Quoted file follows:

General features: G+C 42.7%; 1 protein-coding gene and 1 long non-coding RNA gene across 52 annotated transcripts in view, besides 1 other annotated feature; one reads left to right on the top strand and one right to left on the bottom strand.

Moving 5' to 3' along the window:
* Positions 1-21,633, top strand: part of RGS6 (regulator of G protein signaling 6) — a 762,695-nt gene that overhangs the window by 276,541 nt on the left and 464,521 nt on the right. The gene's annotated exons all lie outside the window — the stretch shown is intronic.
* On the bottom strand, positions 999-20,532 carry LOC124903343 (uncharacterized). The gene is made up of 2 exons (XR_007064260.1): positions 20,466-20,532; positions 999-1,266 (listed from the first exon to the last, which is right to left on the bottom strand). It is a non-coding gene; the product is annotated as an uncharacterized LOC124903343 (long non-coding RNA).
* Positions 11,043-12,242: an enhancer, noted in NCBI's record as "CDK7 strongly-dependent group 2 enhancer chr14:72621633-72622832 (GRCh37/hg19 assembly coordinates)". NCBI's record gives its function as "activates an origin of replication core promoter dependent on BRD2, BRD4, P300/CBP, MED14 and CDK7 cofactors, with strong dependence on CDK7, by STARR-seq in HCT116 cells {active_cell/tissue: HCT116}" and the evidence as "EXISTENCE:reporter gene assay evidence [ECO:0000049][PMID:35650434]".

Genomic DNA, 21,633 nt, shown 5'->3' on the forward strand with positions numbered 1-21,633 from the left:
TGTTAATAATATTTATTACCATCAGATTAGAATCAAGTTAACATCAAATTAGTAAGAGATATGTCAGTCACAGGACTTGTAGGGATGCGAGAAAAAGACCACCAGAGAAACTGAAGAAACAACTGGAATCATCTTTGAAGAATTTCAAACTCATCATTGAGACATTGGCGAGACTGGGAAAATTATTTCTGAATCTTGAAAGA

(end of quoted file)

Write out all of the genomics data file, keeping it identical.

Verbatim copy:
General features: G+C 42.7%; 1 protein-coding gene and 1 long non-coding RNA gene across 52 annotated transcripts in view, besides 1 other annotated feature; one reads left to right on the top strand and one right to left on the bottom strand.

Moving 5' to 3' along the window:
* Positions 1-21,633, top strand: part of RGS6 (regulator of G protein signaling 6) — a 762,695-nt gene that overhangs the window by 276,541 nt on the left and 464,521 nt on the right. The gene's annotated exons all lie outside the window — the stretch shown is intronic.
* On the bottom strand, positions 999-20,532 carry LOC124903343 (uncharacterized). The gene is made up of 2 exons (XR_007064260.1): positions 20,466-20,532; positions 999-1,266 (listed from the first exon to the last, which is right to left on the bottom strand). It is a non-coding gene; the product is annotated as an uncharacterized LOC124903343 (long non-coding RNA).
* Positions 11,043-12,242: an enhancer, noted in NCBI's record as "CDK7 strongly-dependent group 2 enhancer chr14:72621633-72622832 (GRCh37/hg19 assembly coordinates)". NCBI's record gives its function as "activates an origin of replication core promoter dependent on BRD2, BRD4, P300/CBP, MED14 and CDK7 cofactors, with strong dependence on CDK7, by STARR-seq in HCT116 cells {active_cell/tissue: HCT116}" and the evidence as "EXISTENCE:reporter gene assay evidence [ECO:0000049][PMID:35650434]".

Genomic DNA, 21,633 nt, shown 5'->3' on the forward strand with positions numbered 1-21,633 from the left:
TGTTAATAATATTTATTACCATCAGATTAGAATCAAGTTAACATCAAATTAGTAAGAGATATGTCAGTCACAGGACTTGTAGGGATGCGAGAAAAAGACCACCAGAGAAACTGAAGAAACAACTGGAATCATCTTTGAAGAATTTCAAACTCATCATTGAGACATTGGCGAGACTGGGAAAATTATTTCTGAATCTTGAAAGA